Hyperthermia: Too Hot for Your Health
NIH offers advice for helping older citizens deal with the heat
Saturday, July 7, 2012
With much of the nation sweltering this week, it’s important to remember that hot summer weather can pose special health risks to older adults.
The National Institute on Aging (NIA), part of the National Institutes of Health, has some advice for helping older people avoid heat-related illnesses, known as hyperthermia.
Hyperthermia is an abnormally high body temperature caused by a failure of the heat-regulating mechanisms of the body to deal with the heat coming from the environment. Heat fatigue, heat syncope (sudden dizziness after prolonged exposure to the heat), heat cramps, heat exhaustion and heat stroke are commonly known forms of hyperthermia. Risk for these conditions can increase with the combination of outside temperature, general health and individual lifestyle.
Lifestyle factors can include not drinking enough fluids, living in housing without air conditioning, lack of mobility and access to transportation, overdressing, visiting overcrowded places and not understanding how to respond to hot weather conditions.
Older people -- particularly those with chronic medical conditions -- should stay indoors on hot and humid days, especially when an air pollution alert is in effect. People without air conditioners should go to places that do have air conditioning, such as senior centers, shopping malls, movie theaters and libraries. Cooling centers, which may be set up by local public health agencies, religious groups and social service organizations in many communities, are another option.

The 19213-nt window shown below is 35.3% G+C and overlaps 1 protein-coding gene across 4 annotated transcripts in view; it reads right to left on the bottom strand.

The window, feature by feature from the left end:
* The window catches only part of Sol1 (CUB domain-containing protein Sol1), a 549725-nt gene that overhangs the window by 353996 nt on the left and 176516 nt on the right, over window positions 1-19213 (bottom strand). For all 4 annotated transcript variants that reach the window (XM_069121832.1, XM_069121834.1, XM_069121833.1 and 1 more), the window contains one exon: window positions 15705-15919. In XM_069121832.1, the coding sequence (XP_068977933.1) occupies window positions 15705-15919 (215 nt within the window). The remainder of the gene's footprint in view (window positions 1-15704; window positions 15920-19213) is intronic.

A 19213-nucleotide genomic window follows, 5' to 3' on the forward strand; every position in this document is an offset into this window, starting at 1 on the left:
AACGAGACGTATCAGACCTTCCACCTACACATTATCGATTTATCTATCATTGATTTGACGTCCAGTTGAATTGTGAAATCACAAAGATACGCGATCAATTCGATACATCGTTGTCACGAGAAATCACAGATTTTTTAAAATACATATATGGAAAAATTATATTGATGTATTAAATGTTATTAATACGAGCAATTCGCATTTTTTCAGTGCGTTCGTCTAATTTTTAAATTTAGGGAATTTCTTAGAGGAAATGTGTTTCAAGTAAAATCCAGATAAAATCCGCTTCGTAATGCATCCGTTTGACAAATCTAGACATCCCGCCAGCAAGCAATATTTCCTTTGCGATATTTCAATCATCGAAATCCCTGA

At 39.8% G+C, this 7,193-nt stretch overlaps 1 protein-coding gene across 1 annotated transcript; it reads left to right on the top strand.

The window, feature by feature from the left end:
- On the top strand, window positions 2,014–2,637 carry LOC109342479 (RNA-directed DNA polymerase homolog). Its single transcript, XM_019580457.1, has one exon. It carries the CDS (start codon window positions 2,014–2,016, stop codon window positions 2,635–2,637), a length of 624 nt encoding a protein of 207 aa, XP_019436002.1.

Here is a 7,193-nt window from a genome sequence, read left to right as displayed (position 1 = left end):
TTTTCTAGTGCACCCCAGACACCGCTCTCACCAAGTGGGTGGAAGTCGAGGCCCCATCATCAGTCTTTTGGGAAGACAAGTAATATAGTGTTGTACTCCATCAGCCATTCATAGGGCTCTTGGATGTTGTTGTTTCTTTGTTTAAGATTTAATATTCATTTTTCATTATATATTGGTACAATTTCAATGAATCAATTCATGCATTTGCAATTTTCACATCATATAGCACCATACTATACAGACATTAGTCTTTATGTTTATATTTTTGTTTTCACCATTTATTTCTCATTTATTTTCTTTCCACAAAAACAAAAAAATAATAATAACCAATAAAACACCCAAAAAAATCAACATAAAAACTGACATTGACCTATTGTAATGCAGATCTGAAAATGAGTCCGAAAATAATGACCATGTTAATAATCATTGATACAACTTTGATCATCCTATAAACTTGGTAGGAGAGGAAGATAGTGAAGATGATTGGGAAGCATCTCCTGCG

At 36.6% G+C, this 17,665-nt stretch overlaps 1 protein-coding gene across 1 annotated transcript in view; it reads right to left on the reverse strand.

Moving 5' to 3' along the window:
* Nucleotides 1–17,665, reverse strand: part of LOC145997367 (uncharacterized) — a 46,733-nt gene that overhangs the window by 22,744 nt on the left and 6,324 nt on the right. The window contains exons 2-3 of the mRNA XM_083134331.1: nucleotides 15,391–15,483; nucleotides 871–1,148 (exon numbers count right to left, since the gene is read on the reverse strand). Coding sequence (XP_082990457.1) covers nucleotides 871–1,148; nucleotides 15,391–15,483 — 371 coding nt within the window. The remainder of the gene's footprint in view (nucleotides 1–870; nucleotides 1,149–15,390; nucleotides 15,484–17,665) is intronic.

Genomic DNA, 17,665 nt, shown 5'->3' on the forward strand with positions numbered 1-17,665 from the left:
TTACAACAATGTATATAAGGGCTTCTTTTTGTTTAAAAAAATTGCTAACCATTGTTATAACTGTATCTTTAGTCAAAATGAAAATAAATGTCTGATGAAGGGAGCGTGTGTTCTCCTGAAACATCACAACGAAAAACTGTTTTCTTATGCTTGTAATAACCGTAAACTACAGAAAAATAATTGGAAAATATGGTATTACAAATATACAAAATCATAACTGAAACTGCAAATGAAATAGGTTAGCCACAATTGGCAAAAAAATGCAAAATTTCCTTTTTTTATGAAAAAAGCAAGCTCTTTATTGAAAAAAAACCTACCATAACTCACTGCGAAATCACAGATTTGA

Health-related factors, some especially common among older people, that may increase risk of hyperthermia include:
Age-related changes to the skin such as impaired blood circulation and inefficient sweat glands.
Heart, lung and kidney diseases, as well as any illness that causes general weakness or fever.
High blood pressure or other conditions that require changes in diet. For example, people on salt-restricted diets may be at increased risk. However, salt pills should not be used without first consulting a doctor.
Reduced sweating, caused by medications such as diuretics, sedatives, tranquilizers and certain heart and blood pressure drugs.
Taking several drugs for various conditions. It is important, however, to continue to take prescribed medication and discuss possible problems with a physician.
Being substantially overweight or underweight.
Drinking alcoholic beverages.
Heat stroke is a life-threatening form of hyperthermia. It occurs when the body is overwhelmed by heat and unable to control its temperature.
Heat stroke occurs when someone’s body temperature increases significantly (generally above 104 degrees Fahrenheit) and has symptoms such as mental status changes (like confusion or combativeness), strong rapid pulse, lack of sweating, dry flushed skin, faintness, staggering, or coma. Seek immediate emergency medical attention for a person with any of these symptoms, especially an older adult.
Handling heat-related illness
If you suspect that someone is suffering from a heat-related illness:
Get the person out of the heat and into a shady, air-conditioned or other cool place. Urge them to lie down.
If you suspect heat stroke, call 911.
Encourage the individual to shower, bathe or sponge off with cool water.
Apply a cold, wet cloth to the wrists, neck, armpits, and/or groin. These are places where blood passes close to the surface of the skin, and the cold cloths can help cool the blood.
If the person can swallow safely, offer fluids such as water, fruit and vegetable juices, but avoid alcohol and caffeine.
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